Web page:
Confidentiality Still Applies When Rebutting Online Reviews

We’ve chatted before about online reputations and how to respond (if at all) to negative online reviews. Defending yourself is a natural reaction, but usually the wrong call as an Oregon lawyer recently discovered.

In a case now on appeal to the Oregon Supreme Court, an Oregon lawyer was suspended for 30 days for revealing a client’s identity and the details of his criminal conviction in response to negative online reviews.

Isn’t it Self Defense?

We don’t really know.

The trial panel did not consider the “self-defense” exception to Oregon RPC 1.6, finding the lawyer did not show that the details contained in his rebuttal were “reasonably necessary” to reveal.

The bar argued the “self-defense” exception applies only to formal proceedings, such as responding to a legal malpractice claim or bar complaint.

Read the full post on NW Sidebar.

What We Do Know

  • The identity of your client is confidential.
  • Revealing details about a case can be equivalent to revealing the client’s name in a universe where people can follow the dots.
  • If you engage online, the fuel you add to the fire will likely push the negative post upward in search results.

What You Should Do

Going back to my post from 2017, here are some suggestions:

  • A reasonable and measured response is key. Blasting people who give you a negative review is not a good business model.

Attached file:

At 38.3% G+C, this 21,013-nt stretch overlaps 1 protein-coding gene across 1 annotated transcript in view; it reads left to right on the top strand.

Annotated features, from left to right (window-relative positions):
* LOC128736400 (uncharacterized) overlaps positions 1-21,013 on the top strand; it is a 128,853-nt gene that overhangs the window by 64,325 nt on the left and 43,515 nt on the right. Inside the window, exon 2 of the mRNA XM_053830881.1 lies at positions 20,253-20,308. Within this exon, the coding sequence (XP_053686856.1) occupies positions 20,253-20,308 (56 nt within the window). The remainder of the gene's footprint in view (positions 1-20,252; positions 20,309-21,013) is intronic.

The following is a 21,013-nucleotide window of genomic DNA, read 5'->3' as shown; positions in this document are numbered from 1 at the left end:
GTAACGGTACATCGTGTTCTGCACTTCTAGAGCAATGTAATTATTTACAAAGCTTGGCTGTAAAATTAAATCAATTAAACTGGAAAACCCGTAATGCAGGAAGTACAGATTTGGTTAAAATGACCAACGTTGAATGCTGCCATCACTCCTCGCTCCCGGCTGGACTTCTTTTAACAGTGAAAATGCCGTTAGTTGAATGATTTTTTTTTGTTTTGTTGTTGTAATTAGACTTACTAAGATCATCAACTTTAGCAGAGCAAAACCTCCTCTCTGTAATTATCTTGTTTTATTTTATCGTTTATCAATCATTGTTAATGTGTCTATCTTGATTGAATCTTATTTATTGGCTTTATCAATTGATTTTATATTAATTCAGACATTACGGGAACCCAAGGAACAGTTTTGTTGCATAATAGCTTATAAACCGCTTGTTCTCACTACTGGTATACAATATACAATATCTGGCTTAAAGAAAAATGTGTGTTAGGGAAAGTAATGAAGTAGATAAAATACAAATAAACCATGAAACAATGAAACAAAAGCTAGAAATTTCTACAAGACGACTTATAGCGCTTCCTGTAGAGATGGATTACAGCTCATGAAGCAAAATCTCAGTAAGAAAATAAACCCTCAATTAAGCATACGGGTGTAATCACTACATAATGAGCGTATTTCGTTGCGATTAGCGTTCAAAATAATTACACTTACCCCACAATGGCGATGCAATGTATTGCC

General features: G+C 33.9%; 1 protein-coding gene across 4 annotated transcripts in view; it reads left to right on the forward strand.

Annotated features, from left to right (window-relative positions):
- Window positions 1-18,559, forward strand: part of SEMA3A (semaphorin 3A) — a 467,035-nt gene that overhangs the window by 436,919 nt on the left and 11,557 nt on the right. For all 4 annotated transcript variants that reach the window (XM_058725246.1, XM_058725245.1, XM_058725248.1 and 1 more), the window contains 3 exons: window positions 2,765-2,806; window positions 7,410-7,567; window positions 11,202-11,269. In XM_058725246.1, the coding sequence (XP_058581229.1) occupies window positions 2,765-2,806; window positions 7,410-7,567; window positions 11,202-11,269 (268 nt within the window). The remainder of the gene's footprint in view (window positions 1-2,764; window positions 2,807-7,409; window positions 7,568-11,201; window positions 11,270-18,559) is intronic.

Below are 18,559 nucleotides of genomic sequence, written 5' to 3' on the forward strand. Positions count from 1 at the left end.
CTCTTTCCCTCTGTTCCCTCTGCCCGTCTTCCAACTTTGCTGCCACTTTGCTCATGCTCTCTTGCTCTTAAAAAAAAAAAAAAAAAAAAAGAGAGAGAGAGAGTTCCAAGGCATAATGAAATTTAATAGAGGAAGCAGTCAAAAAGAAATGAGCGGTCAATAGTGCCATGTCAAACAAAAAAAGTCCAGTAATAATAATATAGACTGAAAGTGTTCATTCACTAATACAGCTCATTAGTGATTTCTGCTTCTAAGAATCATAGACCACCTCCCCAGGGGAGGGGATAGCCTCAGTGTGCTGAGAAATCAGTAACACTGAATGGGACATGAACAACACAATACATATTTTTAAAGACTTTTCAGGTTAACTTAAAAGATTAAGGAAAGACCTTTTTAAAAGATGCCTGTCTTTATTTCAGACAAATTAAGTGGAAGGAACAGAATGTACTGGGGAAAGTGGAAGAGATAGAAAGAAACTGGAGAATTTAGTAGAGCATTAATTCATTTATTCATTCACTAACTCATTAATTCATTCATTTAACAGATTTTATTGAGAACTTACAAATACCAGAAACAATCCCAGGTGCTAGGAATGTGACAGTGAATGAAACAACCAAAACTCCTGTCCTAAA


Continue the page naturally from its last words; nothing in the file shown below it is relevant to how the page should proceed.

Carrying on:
• You can try contacting the review site and asking for the review’s removal if you can prove the review is false, defamatory or written by a competitor. In the case described above, the lawyer contacted Google, Yelp, and Avvo to have the negative reviews removed. All three sites refused, telling the lawyer they considered the reviews the former client’s personal opinions. In another instance, the Washington Court of Appeals refused to force disclosure of an anonymous online reviewer’s identity. See Thomson v. Jane Doe, 189 Wn. App. 45, 356 P.3d 727 (2015).
  • You can respond directly to the review on the site. Be courteous and explain that due to your duty of confidentiality, you can’t address the facts of the complaint, but that you do not believe it presents a fair and accurate portrayal of the events. Make clear that you are always available to meet with former clients and address any concerns they may have.
  • If possible, try to contact the reviewer directly and seek to ameliorate the situation or explain to them further why the representation unfolded as it did. If this is successful, don’t hesitate to ask for an updated review.
  • Try to avoid further negative reviews by soliciting client feedback directly as the representation continues and in exit interviews. Try to give your clients every opportunity to air their grievances with you and your firm directly so they don’t have the need to vent in public.
  • Lastly, the best antidote to a negative review is positive reviews. Keep your profile updated and facilitate the opportunity for your other clients to post their own satisfied reviews.

We’ve all heard the old saw, grow a tough skin. If you’re a lawyer, it better be twice as thick as everyone else’s.

All Rights Reserved 2020 Beverly Michaelis